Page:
Guaranteeing "no demand" through poor products
Posted Feb 1, 2013 20:45 UTC (Fri) by khim
In reply to: Guaranteeing "no demand" through poor products
Parent article: LCA: The future of the Linux desktop
Have you actually read the article?
The crapware vendors and Microsoft put heavy pressure on them not to admit the truth.
Not even close. Crapware vendors pay them money. Nothing more, nothing less. Price of Windows+Crapware for major vendors is negative (that is: vendors actually receive more money from crapware vendors then they pay Microsoft) and for some strange reason Linux-lovers are unwilling to pay more for a system with Linux preinstalled to compensate for the loss.
If they were to offer Linux in a truly valuable way, of course their vendors would be very upset, and might even withdraw their support.
Crapware vendors don't care, but Microsoft is very aware and it makes it hard to sell computers with Linux (actually any OS other then Windows): Linux system must be separate entity, you can not offer dual-boot and you can not offer pick-your-OS-at-the-checkout-time service (not if you want to keep the discounts). This is well-known phenomenon, I don't see where your make it as unattractive as possible so that people won't buy it, and then point to the lack of interest in the product as a "justification" of the strategy of not offering it in the first place idea comes from.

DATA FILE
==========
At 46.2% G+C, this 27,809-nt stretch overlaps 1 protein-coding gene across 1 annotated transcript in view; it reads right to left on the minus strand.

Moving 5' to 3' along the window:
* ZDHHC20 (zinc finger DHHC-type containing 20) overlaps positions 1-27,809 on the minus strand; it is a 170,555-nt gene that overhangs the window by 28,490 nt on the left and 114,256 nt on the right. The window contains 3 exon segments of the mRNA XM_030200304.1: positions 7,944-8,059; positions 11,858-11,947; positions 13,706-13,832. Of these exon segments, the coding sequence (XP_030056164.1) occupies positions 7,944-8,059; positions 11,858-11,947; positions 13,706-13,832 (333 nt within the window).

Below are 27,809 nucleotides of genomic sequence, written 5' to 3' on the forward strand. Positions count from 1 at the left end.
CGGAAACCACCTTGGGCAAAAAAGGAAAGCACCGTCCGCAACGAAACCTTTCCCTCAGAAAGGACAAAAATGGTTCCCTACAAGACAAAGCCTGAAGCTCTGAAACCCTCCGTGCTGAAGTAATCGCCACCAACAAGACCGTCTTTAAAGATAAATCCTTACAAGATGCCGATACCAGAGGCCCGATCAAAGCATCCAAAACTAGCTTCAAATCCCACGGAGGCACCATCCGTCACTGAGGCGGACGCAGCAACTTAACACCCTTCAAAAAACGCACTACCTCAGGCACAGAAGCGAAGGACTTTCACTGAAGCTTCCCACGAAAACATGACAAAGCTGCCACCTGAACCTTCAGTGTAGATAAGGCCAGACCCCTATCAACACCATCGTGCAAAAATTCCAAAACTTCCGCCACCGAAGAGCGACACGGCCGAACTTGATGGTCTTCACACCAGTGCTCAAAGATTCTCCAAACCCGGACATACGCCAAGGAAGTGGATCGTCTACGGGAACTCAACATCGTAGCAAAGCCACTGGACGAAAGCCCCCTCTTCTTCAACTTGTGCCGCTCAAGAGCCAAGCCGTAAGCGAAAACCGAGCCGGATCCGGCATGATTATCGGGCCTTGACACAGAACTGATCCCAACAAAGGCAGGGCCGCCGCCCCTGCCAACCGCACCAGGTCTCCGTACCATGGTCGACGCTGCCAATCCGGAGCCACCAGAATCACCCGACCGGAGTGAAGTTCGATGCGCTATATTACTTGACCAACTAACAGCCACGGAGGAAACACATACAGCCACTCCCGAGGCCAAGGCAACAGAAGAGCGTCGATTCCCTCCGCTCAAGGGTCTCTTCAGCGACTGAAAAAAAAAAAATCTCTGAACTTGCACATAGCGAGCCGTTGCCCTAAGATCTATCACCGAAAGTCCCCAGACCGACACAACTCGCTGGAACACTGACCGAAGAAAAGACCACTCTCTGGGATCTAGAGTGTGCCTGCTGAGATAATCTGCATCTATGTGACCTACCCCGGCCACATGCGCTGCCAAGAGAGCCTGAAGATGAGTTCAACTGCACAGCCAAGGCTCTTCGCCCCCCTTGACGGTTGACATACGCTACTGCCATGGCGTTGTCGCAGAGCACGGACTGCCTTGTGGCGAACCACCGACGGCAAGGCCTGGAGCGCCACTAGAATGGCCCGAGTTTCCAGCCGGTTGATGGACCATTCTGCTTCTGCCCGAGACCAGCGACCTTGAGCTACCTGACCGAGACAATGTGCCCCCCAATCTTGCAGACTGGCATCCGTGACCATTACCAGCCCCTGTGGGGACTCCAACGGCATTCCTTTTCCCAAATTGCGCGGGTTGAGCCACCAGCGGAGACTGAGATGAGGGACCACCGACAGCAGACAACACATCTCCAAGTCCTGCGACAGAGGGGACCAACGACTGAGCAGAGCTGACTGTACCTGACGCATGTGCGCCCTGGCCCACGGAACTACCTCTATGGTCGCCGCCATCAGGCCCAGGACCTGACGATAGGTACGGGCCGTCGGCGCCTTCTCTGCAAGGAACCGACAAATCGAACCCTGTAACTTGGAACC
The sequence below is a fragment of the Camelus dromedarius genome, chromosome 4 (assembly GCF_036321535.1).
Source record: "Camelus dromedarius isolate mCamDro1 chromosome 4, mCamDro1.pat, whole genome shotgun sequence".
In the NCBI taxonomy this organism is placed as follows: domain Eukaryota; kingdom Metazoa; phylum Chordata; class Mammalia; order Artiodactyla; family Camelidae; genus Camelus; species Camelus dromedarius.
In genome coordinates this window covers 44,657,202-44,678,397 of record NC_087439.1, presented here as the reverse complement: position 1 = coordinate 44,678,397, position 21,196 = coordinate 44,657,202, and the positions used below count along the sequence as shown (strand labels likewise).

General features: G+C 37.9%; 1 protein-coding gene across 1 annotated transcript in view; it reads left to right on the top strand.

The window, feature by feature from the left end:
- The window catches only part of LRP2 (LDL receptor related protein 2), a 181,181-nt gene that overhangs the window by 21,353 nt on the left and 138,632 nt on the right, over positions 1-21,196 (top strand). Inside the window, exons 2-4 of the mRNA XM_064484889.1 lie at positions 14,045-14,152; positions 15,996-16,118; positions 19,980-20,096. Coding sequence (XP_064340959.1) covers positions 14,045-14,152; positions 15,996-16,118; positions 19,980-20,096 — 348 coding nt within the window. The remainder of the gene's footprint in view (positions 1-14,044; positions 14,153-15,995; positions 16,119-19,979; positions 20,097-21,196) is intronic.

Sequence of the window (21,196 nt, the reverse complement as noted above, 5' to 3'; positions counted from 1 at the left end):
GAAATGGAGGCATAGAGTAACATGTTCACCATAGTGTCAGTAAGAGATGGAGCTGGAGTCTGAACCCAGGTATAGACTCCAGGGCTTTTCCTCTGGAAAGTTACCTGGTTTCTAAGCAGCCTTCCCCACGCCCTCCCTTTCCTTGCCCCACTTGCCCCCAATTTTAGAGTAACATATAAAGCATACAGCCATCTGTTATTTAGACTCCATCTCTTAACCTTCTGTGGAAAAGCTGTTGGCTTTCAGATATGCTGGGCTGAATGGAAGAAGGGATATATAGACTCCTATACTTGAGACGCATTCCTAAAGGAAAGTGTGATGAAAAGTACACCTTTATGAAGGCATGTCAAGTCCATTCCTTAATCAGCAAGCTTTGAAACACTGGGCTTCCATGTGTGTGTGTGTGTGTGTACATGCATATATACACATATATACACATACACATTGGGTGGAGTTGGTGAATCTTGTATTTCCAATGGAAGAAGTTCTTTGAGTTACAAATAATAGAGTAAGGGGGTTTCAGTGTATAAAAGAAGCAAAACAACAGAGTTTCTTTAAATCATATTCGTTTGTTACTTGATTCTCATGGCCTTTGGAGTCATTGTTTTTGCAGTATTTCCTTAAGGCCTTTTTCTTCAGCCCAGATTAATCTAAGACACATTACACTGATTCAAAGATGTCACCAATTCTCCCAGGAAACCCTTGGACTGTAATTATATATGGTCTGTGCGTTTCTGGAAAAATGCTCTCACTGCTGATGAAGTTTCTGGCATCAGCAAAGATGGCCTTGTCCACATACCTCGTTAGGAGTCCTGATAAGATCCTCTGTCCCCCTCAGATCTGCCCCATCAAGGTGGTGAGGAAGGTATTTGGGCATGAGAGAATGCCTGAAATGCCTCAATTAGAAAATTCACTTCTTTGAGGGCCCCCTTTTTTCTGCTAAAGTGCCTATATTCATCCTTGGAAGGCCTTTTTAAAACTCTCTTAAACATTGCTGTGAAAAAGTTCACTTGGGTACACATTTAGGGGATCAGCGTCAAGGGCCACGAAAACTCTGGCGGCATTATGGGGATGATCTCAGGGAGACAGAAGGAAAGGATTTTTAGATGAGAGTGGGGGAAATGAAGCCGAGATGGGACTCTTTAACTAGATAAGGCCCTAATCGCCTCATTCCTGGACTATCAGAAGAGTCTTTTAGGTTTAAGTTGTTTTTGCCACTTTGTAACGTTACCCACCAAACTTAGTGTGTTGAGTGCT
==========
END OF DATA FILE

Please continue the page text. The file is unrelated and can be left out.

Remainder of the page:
Hardware vendors do offer the best possible Linux support they realistically can, but well, they are businesses, to sell Linux systems with a loss to satisfy some strange ideas is not something publicly trading company can justify for long.
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